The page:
Minnesota’s Sulfide Mining Industry Ignites Environmental Controversy
Twin Metals, a Minnesota based mining company, announced on July 18 that it will use the dry stacking method to handle waste for an upcoming sulfide mining project.
Dry stacking is a technique in which water is filtered out from iron tailings after certain minerals, such as copper, nickel, and gold, are processed. The wastewater is then recycled back into a processing plant. This measure was aimed at reducing the risk of leaks and dam failures associated with sulfide mining among locals, in addition to lowering long-term water treatment needs.
However, a month later, residents of Minnesota still continue to question the practices of various sulfide mining companies and the potential disastrous environmental impact of the new mine.
Twin Metals plans to set up its new sulfide mining operation near the BWCA, which is a designated wilderness area otherwise known as the Boundary Waters. Concerns abound about potential water pollution in the protected area as the proposed mine would be in the watershed of Boundary Waters.
Polluted runoff could potentially damage the wilderness area, disrupting wildlife and potentially destroying habitats for several animals dwelling in or around the watershed.
Several organizations are speaking out against the proposed sulfide mine, even with this new dry stacking measure added. Becky Rom, the national chairwoman of the Campaign to Save the Boundary Waters, has stated that she still opposes Twin Metals’ new mining proposal.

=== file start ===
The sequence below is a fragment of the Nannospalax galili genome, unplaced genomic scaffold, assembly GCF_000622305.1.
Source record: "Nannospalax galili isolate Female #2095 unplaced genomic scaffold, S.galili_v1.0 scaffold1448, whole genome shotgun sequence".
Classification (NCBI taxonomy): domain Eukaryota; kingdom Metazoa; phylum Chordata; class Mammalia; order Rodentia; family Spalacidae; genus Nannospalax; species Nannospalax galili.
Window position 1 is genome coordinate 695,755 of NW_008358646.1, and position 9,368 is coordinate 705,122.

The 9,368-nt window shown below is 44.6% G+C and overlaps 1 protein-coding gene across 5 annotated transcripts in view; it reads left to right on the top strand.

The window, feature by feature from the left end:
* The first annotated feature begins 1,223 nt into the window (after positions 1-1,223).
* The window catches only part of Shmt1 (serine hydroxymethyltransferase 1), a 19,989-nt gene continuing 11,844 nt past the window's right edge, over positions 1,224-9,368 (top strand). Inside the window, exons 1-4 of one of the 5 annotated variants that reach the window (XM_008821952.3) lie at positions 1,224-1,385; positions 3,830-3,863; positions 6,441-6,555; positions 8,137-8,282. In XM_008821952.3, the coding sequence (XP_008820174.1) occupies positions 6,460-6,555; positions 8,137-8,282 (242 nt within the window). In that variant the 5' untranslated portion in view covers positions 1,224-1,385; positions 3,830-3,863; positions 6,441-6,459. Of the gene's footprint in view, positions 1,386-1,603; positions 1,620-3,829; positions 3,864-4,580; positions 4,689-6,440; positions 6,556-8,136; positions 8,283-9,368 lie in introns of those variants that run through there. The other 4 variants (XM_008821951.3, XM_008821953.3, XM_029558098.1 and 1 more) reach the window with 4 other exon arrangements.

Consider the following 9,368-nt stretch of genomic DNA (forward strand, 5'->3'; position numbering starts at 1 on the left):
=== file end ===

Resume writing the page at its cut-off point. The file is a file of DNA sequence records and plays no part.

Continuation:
“There should be no sulfide ore copper mine located in the watershed of the Boundary Waters, period,” she remarked, pointing out that dry stacking or not, the sulfide is “still toxic,” and this new measure does not negate all the risks associated with it.
Others have a different point of view. Nancy Norr, who is in charge of Jobs for Minnesotans, a coalition of corporate and labor groups who generally support the mining industry in the face of the economic opportunity they present, believes this new announcement was good news. “We need to mine somewhere. If not here, where?”
Others, such as Julie Padilla, are inclined to agree with Norr. Padilla, a regulatory officer, believes that the Twin Metals operation is “not your 1967 mine,” and is in fact far cleaner than most Minnesotans realize.
Still, others point to evidence that new mines in general could lead to the decline of permafrost in the state, an issue at the heart of the modern climate change movement. Sulfide mining could lead to permafrost melting faster, increasing methane emissions.
Taken together, these environmental questions prove that amid global concerns about climate change, the mining debate in Minnesota enters a new phase, with more citizens and environmental groups speaking out to end sulfide mining in the state altogether.